Stinging Jellyfish Come to Jersey, But Beaches Still Safe

The first time the clinging jellyfish (Gonionemus vertens), a Pacific Ocean species, was detected in New Jersey waters was in 2016. (Image credit: Annette Govindarajan, Woods Hole Oceanographic Institution)

A dime-size jellyfish that can deliver severely painful stings has been spotted in New Jersey waters for the first time.

Gonionemus vertens, commonly known as the clinging jellyfish, is responsible for the hospitalization of a man named Matt Carlo, according to a June 15 alert posted on Facebook by the Monmouth Beach Office of Emergency Management in New Jersey. Carlo was stung while swimming in the Shrewsbury River in Monmouth Beach.

Since then, clinging jellyfish have reportedly been found in several river and bay locations near the Monmouth Beach area, the Monmouth Beach Police Department (MBPD) confirmed in a June 16 statement. However, experts said that ocean beachgoers should be safe from the jelly's tiny tentacles, as the animals are too small and fragile to survive waves close to shore. The jellyfish will only be found in quieter waters, like the river in which Carlo was swimming. [In Photos: The Best US Beaches of 2016]

According to the MBPD statement — their most recent statement about clinging jellyfish as of June 22 — "There have been no prohibitions or warnings issued regarding swimming in the river by any agency.”

An invader from the Pacific

Clinging jellyfish are native to the Pacific Ocean, but have been found in the Cape Cod area since 1894, according to Annette Govindarajan, a marine biologist and research specialist at Woods Hole Oceanographic Institution. The jellies use adhesive pads on their tentacles to attach to algae and sea grasses such as eelgrass.

Scientists studied the Cape Cod clinging jellyfish in the early 1900s, before the creatures dwindled and appeared to vanish in the 1930s following an eelgrass die-off, Govindarajan told Live Science.

Prior to that, Govindarajan said, the researchers and collectors who were handling the jellies in Massachusetts made no reports of stings. Clinging jellyfish populations near Russia and Japan were known to cause severe sting reactions in people. But in some areas of the northeast Pacific, the creatures didn't deliver such painful stings, suggesting that not all clinging jellies delivered a toxic pinch.

"The Cape Cod populations were assumed to be the variety that didn't cause severe stings," Govindarajan said.

However, in 1990, the clinging jellyfish appeared near Cape Cod again — and painful stinging incidents were reported for the first time. And the clinging jellyfish that are newly arrived in New Jersey appear to cause severe reactions, too. Carlo, who was stung on June 15, was given morphine to counteract the jellies' toxin, the Asbury Park Press (APP) reported.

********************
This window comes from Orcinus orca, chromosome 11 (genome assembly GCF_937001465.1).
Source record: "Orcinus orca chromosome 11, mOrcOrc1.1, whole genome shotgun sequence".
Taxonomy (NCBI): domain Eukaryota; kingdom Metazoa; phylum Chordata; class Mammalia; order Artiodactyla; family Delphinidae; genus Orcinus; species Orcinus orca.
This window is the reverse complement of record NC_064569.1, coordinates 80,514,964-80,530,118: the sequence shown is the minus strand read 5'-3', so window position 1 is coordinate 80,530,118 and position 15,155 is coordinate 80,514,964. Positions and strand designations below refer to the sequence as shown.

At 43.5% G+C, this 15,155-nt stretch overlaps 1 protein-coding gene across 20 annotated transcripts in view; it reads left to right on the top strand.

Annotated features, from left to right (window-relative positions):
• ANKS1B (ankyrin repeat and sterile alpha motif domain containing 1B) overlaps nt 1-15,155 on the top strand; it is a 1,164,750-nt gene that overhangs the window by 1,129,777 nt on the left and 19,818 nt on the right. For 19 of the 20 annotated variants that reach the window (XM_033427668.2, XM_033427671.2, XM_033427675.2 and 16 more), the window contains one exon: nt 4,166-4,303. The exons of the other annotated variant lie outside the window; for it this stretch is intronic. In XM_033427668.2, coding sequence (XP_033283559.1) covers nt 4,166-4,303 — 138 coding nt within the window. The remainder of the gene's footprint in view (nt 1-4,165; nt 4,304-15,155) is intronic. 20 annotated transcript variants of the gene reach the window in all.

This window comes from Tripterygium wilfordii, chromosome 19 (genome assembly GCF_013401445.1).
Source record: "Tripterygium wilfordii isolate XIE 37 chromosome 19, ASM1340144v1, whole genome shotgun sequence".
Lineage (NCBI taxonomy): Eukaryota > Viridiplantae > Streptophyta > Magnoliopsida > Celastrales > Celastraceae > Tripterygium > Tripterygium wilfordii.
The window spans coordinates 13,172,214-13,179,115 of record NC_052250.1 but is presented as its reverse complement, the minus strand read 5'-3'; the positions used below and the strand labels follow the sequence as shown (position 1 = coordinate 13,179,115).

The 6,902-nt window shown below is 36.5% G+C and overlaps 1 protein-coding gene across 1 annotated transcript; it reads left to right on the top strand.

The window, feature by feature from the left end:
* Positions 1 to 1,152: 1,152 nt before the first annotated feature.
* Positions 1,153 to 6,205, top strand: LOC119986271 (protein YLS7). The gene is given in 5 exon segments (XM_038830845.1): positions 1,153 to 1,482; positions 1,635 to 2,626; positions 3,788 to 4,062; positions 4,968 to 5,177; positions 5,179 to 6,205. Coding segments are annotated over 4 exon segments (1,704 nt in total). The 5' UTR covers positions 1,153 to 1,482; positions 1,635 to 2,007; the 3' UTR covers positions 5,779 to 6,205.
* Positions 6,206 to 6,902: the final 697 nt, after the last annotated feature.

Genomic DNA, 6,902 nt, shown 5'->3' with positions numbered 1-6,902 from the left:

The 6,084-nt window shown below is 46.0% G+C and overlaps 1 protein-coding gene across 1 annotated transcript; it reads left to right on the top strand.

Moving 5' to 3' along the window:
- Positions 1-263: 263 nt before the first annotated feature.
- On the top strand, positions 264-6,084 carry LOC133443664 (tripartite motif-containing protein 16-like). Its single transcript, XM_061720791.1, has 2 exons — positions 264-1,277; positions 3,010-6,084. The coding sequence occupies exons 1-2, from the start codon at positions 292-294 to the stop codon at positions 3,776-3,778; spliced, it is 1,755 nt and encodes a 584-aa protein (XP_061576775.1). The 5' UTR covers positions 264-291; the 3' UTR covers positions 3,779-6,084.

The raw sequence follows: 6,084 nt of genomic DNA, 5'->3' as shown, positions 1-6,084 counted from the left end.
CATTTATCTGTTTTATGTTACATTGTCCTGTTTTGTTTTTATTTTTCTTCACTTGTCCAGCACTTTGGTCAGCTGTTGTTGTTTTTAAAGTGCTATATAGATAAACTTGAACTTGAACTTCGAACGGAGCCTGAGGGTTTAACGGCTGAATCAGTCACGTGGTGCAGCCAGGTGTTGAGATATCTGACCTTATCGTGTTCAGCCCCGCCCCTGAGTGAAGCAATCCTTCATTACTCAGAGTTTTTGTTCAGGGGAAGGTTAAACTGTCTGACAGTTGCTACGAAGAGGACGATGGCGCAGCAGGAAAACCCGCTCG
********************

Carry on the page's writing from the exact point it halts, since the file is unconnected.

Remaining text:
"I thought I was going to die — that's how much pain I was in," Carlo told the APP.

Finding jellyfish hotspots

Paul Bologna, the director of the Marine Biology and Coastal Sciences Program at Montclair State University in New Jersey, has been studying eelgrass ecology for 15 years. He was already planning on searching for clinging jellyfish in New Jersey eelgrass beds this summer when he began hearing about sightings in June.

So far, Bologna has collected clinging jellyfish specimens in two locations: the Point Pleasant Canal between Manasquan and Barnegat Bay, and in the Monmouth Beach/Oceanport area. His findings there suggest there are at least two established populations, Bologna told Live Science.

Clinging jellyfish begin life as polyps, which are too small to be seen with the naked eye, Govindarajan said. The polyps reproduce asexually and can create 30 to 40 clones in a year. "Populations can increase rapidly from asexual budding," Bologna said. "Identifying where the polyps are is important for jellyfish control."

But even as Bologna and other researchers work to identify where in New Jersey the clinging jellyfish are settling — and where they came from — there's one place where experts are confident you won't see these tiny jellies — near ocean beaches.

"If they get mixed into the surf, they get chewed up and torn to bits," Bologna told Live Science. "People going to ocean beaches have very little to worry about. But if you decide to swim at night in a lagoon, the encounter rate might be higher," he said.

Original article on Live Science.

Mindy Weisberger
Live Science Contributor

Mindy Weisberger is an editor at Scholastic and a former Live Science channel editor and senior writer. She has reported on general science, covering climate change, paleontology, biology and space. Mindy studied film at Columbia University; prior to Live Science she produced, wrote and directed media for the American Museum of Natural History in New York City. Her videos about dinosaurs, astrophysics, biodiversity and evolution appear in museums and science centers worldwide, earning awards such as the CINE Golden Eagle and the Communicator Award of Excellence. Her writing has also appeared in Scientific American, The Washington Post and How It Works Magazine.  Her book "Rise of the Zombie Bugs: The Surprising Science of Parasitic Mind Control" will be published in spring 2025 by Johns Hopkins University Press.